In total, the team found that approximately 50 percent of the serious ovarian cancer samples in the study exhibited genomic alterations linked to response to PARP inhibitors — a finding, the authors wrote, that provides a rationale for "clinical trials of PARP inhibitors targeting tumors with these homologous recombination-related aberrations."
"We think this is one of the first chances to have a very good catalog of the exact fraction of cases that have mutations in all the components that might be involved … So the prevalence in those pathway mutations in ovarian cancer shows that something like half of the cases might be candidates for PARP inhibition," Spellman said.
Several drug firms are developing PARP inhibitors to treat cancer. AstraZeneca's PARP inhibitor olaparib is being developed in ovarian cancer and the company has partnered with Myriad Genetics to use the firm's BRACAnalaysis test to stratify patients in clinical trials based on their BRCA gene mutation status.
Strategies for combining drugs might also result from the research, he added, though "the impact of the study on indicating combination therapies probably has more to do with identifying and helping to identify targets." Since many of the genetic changes were seen in less than ten percent of samples, the proportion of patients with two unique, currently actionable targets might be low, he said.
At the same time, he said, "I think the idea of combination therapy has a lot of appeal in sort of a pathway model sense where people are looking, for example, at feedback loops and want to turn off one [gene] that causes cells to rewire themselves, and turn on another that works in with a second drug."
"In this case… the prevalent events we have are ones we already know about: p53 and the BRCA pathway. Those are the only things that are really more than 25 percent frequency."
But, Spellman suggested, if drugs were developed to interfere with p53 inactivation, for example, they could provide one half of an effective treatment combination. Other signaling pathways identified by the study, NOTCH and FOXM1, might also be promising targets, he said.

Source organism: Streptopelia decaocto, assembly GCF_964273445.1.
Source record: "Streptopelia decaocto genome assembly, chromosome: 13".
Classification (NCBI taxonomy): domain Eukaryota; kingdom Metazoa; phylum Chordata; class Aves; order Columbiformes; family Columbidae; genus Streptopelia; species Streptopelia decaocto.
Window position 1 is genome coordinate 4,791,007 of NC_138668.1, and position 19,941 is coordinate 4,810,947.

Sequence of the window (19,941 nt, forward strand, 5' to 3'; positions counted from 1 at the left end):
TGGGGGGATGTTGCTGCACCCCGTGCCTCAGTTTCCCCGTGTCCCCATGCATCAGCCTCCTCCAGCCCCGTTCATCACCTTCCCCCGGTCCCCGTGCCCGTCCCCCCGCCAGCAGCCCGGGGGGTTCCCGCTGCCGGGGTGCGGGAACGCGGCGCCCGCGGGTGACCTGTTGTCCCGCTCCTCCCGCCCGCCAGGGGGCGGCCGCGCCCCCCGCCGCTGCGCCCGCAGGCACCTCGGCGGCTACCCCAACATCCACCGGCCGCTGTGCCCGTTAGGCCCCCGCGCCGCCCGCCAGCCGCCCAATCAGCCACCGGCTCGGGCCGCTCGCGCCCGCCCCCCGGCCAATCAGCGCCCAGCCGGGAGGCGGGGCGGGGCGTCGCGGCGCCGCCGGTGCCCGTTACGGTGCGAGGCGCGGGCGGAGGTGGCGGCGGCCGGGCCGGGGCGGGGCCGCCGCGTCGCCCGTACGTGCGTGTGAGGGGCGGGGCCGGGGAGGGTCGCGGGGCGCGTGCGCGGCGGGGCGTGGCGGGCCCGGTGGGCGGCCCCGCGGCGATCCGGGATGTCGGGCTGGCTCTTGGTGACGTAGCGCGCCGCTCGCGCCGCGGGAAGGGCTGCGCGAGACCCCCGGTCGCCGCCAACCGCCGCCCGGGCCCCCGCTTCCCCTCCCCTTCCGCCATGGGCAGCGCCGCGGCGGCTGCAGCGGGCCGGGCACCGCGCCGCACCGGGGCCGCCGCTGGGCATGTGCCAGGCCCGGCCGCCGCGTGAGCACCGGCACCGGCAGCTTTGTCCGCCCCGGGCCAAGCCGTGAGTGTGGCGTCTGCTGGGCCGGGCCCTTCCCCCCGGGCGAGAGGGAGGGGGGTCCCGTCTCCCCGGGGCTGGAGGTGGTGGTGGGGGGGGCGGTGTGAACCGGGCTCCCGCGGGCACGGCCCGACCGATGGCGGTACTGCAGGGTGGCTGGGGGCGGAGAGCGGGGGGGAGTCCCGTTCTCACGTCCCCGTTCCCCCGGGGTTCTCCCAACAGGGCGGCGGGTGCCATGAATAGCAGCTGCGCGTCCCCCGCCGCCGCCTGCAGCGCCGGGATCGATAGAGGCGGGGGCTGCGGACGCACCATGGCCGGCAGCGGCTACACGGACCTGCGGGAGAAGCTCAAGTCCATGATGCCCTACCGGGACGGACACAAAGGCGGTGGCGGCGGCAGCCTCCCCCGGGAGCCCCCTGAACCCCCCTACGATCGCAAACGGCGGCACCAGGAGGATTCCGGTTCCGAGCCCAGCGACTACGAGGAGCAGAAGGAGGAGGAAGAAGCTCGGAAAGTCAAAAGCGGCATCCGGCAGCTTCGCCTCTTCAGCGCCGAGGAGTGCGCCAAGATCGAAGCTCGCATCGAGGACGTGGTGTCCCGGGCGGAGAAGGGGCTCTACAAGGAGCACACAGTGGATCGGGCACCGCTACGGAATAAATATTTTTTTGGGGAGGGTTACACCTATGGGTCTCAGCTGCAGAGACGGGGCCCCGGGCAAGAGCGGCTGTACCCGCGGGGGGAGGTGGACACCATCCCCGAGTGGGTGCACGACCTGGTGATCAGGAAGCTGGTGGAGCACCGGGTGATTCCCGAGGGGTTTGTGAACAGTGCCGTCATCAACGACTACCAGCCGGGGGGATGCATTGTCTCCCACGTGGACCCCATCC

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Overall, the study offers a broad genomic picture that could inform a variety of future treatment options and diagnostic development strategies, according to the researchers.
BRCA1 and 2 each showed germline mutations in about ten percent of the study samples and had somatic mutations in an additional three percent, Spellman said. The group also found other genes with mutations that were recurrent, though less frequently, including, NF1, RBI and CDK12. The analysis also identified 113 significant focal copy number aberrations and promoter methylation events involving 168 genes.
Interestingly, the study also shed new light on the role that BRCA1/2 variations play in survival. "If either of the BRCA1 and BRCA2 genes is mutated, there is improved survival duration. However, if BRCA1 activity is instead reduced by methylation, there is no improved survival duration," the authors wrote.
"What was surprising is that many people I think expected that methylation of BRCA 1 — which is a very common event in ovarian cancer, ten percent frequency or more — would behave very similarly to mutation of BRCA1 and BRCA2, and what we found is that it doesn't. We found that BRCA1 methylation behaves like wild type BRCA1," said Spellman.